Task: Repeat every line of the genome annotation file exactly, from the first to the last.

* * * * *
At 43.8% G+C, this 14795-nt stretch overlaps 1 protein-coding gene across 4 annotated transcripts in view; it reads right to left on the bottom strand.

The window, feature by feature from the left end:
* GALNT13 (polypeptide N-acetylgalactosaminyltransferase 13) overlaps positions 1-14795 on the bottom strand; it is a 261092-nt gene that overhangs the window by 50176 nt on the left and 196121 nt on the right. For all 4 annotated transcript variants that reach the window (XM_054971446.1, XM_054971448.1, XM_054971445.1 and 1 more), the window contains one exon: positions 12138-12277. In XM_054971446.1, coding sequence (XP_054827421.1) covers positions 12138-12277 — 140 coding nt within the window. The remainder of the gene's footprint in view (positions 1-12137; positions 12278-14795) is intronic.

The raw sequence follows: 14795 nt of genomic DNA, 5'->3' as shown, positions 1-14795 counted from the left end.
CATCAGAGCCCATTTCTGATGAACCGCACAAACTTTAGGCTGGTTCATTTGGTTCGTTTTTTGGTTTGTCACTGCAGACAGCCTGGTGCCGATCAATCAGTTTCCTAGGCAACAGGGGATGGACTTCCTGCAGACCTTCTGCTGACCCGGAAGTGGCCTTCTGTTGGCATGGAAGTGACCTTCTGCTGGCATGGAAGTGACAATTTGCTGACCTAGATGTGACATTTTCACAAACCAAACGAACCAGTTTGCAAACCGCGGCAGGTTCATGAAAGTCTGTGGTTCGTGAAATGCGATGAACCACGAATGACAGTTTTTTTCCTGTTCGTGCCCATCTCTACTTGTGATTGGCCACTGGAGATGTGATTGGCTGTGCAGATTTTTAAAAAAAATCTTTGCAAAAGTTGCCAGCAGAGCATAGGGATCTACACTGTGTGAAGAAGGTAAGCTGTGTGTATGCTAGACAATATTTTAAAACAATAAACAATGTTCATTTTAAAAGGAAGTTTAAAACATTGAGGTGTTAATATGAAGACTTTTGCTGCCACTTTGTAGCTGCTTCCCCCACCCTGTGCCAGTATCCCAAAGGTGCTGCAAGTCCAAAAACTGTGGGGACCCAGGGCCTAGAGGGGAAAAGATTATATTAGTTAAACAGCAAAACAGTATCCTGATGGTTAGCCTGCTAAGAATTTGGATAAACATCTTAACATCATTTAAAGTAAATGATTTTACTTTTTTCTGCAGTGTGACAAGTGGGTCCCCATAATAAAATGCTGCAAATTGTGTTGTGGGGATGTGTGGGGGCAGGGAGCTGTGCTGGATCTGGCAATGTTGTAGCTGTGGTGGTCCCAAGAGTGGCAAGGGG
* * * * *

At 43.8% G+C, this 14795-nt stretch overlaps 1 protein-coding gene across 4 annotated transcripts in view; it reads right to left on the bottom strand.

The window, feature by feature from the left end:
* GALNT13 (polypeptide N-acetylgalactosaminyltransferase 13) overlaps positions 1-14795 on the bottom strand; it is a 261092-nt gene that overhangs the window by 50176 nt on the left and 196121 nt on the right. For all 4 annotated transcript variants that reach the window (XM_054971446.1, XM_054971448.1, XM_054971445.1 and 1 more), the window contains one exon: positions 12138-12277. In XM_054971446.1, coding sequence (XP_054827421.1) covers positions 12138-12277 — 140 coding nt within the window. The remainder of the gene's footprint in view (positions 1-12137; positions 12278-14795) is intronic.

The raw sequence follows: 14795 nt of genomic DNA, 5'->3' as shown, positions 1-14795 counted from the left end.
CATCAGAGCCCATTTCTGATGAACCGCACAAACTTTAGGCTGGTTCATTTGGTTCGTTTTTTGGTTTGTCACTGCAGACAGCCTGGTGCCGATCAATCAGTTTCCTAGGCAACAGGGGATGGACTTCCTGCAGACCTTCTGCTGACCCGGAAGTGGCCTTCTGTTGGCATGGAAGTGACCTTCTGCTGGCATGGAAGTGACAATTTGCTGACCTAGATGTGACATTTTCACAAACCAAACGAACCAGTTTGCAAACCGCGGCAGGTTCATGAAAGTCTGTGGTTCGTGAAATGCGATGAACCACGAATGACAGTTTTTTTCCTGTTCGTGCCCATCTCTACTTGTGATTGGCCACTGGAGATGTGATTGGCTGTGCAGATTTTTAAAAAAAATCTTTGCAAAAGTTGCCAGCAGAGCATAGGGATCTACACTGTGTGAAGAAGGTAAGCTGTGTGTATGCTAGACAATATTTTAAAACAATAAACAATGTTCATTTTAAAAGGAAGTTTAAAACATTGAGGTGTTAATATGAAGACTTTTGCTGCCACTTTGTAGCTGCTTCCCCCACCCTGTGCCAGTATCCCAAAGGTGCTGCAAGTCCAAAAACTGTGGGGACCCAGGGCCTAGAGGGGAAAAGATTATATTAGTTAAACAGCAAAACAGTATCCTGATGGTTAGCCTGCTAAGAATTTGGATAAACATCTTAACATCATTTAAAGTAAATGATTTTACTTTTTTCTGCAGTGTGACAAGTGGGTCCCCATAATAAAATGCTGCAAATTGTGTTGTGGGGATGTGTGGGGGCAGGGAGCTGTGCTGGATCTGGCAATGTTGTAGCTGTGGTGGTCCCAAGAGTGGCAAGGGG